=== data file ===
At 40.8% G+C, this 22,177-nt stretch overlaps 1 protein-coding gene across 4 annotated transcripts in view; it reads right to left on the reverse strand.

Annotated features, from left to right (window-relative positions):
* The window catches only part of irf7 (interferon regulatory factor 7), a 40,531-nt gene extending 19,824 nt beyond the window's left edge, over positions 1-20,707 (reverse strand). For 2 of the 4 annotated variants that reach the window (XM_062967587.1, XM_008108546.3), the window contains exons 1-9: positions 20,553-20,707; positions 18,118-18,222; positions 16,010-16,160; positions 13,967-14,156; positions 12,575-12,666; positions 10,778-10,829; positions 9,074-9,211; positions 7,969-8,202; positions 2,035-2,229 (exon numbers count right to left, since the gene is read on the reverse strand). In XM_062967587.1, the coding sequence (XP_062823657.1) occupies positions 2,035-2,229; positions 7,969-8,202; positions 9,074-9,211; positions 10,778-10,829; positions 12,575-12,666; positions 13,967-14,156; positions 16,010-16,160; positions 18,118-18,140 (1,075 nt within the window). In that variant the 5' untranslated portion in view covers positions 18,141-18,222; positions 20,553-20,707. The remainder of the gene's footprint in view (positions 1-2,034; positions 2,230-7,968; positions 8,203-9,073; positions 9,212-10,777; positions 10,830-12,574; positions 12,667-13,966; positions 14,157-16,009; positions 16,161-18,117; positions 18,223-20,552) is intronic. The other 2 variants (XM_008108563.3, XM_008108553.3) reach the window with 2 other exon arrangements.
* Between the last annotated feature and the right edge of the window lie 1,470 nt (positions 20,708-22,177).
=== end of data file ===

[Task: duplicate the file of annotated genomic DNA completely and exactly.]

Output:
At 40.8% G+C, this 22,177-nt stretch overlaps 1 protein-coding gene across 4 annotated transcripts in view; it reads right to left on the reverse strand.

Annotated features, from left to right (window-relative positions):
* The window catches only part of irf7 (interferon regulatory factor 7), a 40,531-nt gene extending 19,824 nt beyond the window's left edge, over positions 1-20,707 (reverse strand). For 2 of the 4 annotated variants that reach the window (XM_062967587.1, XM_008108546.3), the window contains exons 1-9: positions 20,553-20,707; positions 18,118-18,222; positions 16,010-16,160; positions 13,967-14,156; positions 12,575-12,666; positions 10,778-10,829; positions 9,074-9,211; positions 7,969-8,202; positions 2,035-2,229 (exon numbers count right to left, since the gene is read on the reverse strand). In XM_062967587.1, the coding sequence (XP_062823657.1) occupies positions 2,035-2,229; positions 7,969-8,202; positions 9,074-9,211; positions 10,778-10,829; positions 12,575-12,666; positions 13,967-14,156; positions 16,010-16,160; positions 18,118-18,140 (1,075 nt within the window). In that variant the 5' untranslated portion in view covers positions 18,141-18,222; positions 20,553-20,707. The remainder of the gene's footprint in view (positions 1-2,034; positions 2,230-7,968; positions 8,203-9,073; positions 9,212-10,777; positions 10,830-12,574; positions 12,667-13,966; positions 14,157-16,009; positions 16,161-18,117; positions 18,223-20,552) is intronic. The other 2 variants (XM_008108563.3, XM_008108553.3) reach the window with 2 other exon arrangements.
* Between the last annotated feature and the right edge of the window lie 1,470 nt (positions 20,708-22,177).